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  HOME | Argentina

Macri: There's No Better Place to Invest in than Argentina

BUENOS AIRES - The President of Argentina said in an exclusive interview with EFE released on Thursday that there was no better place to invest in than his country.

In an interview that spanned numerous topics, Macri talked about economic, political, social and sports issues, as well as Argentina's relations with other Latin American countries, Spain and the rest of the world.

"Argentina is a country that is back in the world," Macri told EFE's president, Josť Antonio Vera, during the interview held at the Kirchner Cultural Center (CCK) in the country's capital.

The interview came as Buenos Aires played host to the Argentina Business and Investment Forum, which was attended by more than 2,000 professionals from the global financial sector.

According to Macri, "many of those who attended the Forum have arrived at the conclusion that there is no place better (than Argentina) to invest in right now."

He added that his country's potential for growth was unparalleled in the world.

The president, who assumed office in Dec. 2015 after winning the presidential runoff ballotage with 51.34 percent of the vote, expressed his hope that Argentina's rampant inflation rate of 20 percent will decrease in the next three years, reaching single digits "as in the majority of the world's countries."

Macri urged "all businessmen in the world" to accompany Argentina in this new development, adding that Argentina constituted "a great opportunity" for Spanish companies, who he said have suffered in the past decade but are now "stronger than ever to invest and grow with us."

When asked about the Latin American region, Macri said he was feeling desperate because the Bolivarian Republic of Venezuela was "getting worse every day," since "more and more people suffer the consequences and their lives are worth less and less, human rights are being violated on a daily basis and clearly Latin America cannot turn its back on what is happening."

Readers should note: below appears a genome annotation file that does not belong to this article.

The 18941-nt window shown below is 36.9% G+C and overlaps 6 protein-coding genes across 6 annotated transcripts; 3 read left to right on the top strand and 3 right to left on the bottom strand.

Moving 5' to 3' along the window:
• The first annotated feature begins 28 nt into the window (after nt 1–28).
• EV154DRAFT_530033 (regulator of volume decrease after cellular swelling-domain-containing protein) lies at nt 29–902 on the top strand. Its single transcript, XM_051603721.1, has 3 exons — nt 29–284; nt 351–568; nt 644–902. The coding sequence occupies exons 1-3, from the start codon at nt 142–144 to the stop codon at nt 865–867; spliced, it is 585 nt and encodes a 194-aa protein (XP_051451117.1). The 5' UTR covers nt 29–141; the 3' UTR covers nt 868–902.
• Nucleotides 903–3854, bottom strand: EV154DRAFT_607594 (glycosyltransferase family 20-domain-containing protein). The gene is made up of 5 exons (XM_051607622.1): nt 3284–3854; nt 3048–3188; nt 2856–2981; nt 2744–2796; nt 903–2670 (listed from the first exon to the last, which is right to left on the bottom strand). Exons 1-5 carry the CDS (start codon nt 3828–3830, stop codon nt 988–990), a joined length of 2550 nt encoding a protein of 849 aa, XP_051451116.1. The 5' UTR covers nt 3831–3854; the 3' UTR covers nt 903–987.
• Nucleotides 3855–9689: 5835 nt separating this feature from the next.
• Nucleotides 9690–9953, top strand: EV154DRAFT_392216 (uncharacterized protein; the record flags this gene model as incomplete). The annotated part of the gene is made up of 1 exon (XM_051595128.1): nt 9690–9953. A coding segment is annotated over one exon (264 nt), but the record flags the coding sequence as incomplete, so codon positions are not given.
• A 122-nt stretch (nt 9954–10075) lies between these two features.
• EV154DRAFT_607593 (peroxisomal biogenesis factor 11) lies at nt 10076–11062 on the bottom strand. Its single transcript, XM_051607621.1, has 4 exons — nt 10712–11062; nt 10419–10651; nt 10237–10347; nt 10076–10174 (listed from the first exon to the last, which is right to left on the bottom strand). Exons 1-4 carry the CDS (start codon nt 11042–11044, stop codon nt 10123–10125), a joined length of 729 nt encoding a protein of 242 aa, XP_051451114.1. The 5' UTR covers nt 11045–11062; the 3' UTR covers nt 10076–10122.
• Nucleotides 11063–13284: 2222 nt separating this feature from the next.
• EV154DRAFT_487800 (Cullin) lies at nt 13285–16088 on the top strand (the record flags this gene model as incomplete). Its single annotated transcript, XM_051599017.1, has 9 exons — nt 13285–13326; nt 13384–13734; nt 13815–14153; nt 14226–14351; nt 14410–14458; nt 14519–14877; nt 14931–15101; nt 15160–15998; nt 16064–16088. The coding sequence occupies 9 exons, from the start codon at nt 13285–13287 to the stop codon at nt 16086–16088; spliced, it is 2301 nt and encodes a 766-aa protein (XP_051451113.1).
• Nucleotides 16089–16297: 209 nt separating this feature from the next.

According to Macri, Venezuela "has failed to meet the requisites" to be part of Mercosur _ a sub-regional trading bloc and customs union for South American nations _ and is unfit to assume the organization's presidency, a Venezuelan goal that Argentina, Brazil and Paraguay openly reject.

Macri also emphasized his good relations with Pope Francis I, who was archbishop of Buenos Aires when Macri served as the capital's mayor, saying they enjoyed a relationship of "mutual respect."

"I'm traveling to Rome in October for the canonization of (Argentine priest) Father (Josť Gabriel) Brochero," Macri said, adding he had been asked by the Pontiff to bring his wife and four-year-old daughter Antonia, whom he wants to greet.

The Argentinian Head of State also touched upon the controversial issue of the previous government's partial renationalization of Spanish energy corporation Repsol's subsidiary in Argentina, YPF, in May 2012.

"That was not an expropriation; it was a confiscation that, over time, became an expropriation," Macri said.

"On top of that, as with so many mistakes made by the previous Government, it was Repsol who got the best deal, because it sold its oil at the highest price when oil prices were already down to a fifth of that value," he added.

Macri also tackled the issue of the recent rise in populist movements, such as the Spanish political party PODEMOS ("We can"), saying that they generate expectations that do not correspond with reality and then "bring about frustration, anger, violence and the destruction of the future."

In addition, Macri, who was chairman of popular soccer club Boca Juniors from 1995-2008, talked about two of Argentina's greatest sports icons: FC Barcelona megastar Lionel Messi and Atletico Madrid manager Diego Pablo "Cholo" Simeone.

He praised Messi's perseverance and resolve, as well as Simeone's conviction and strength.


 

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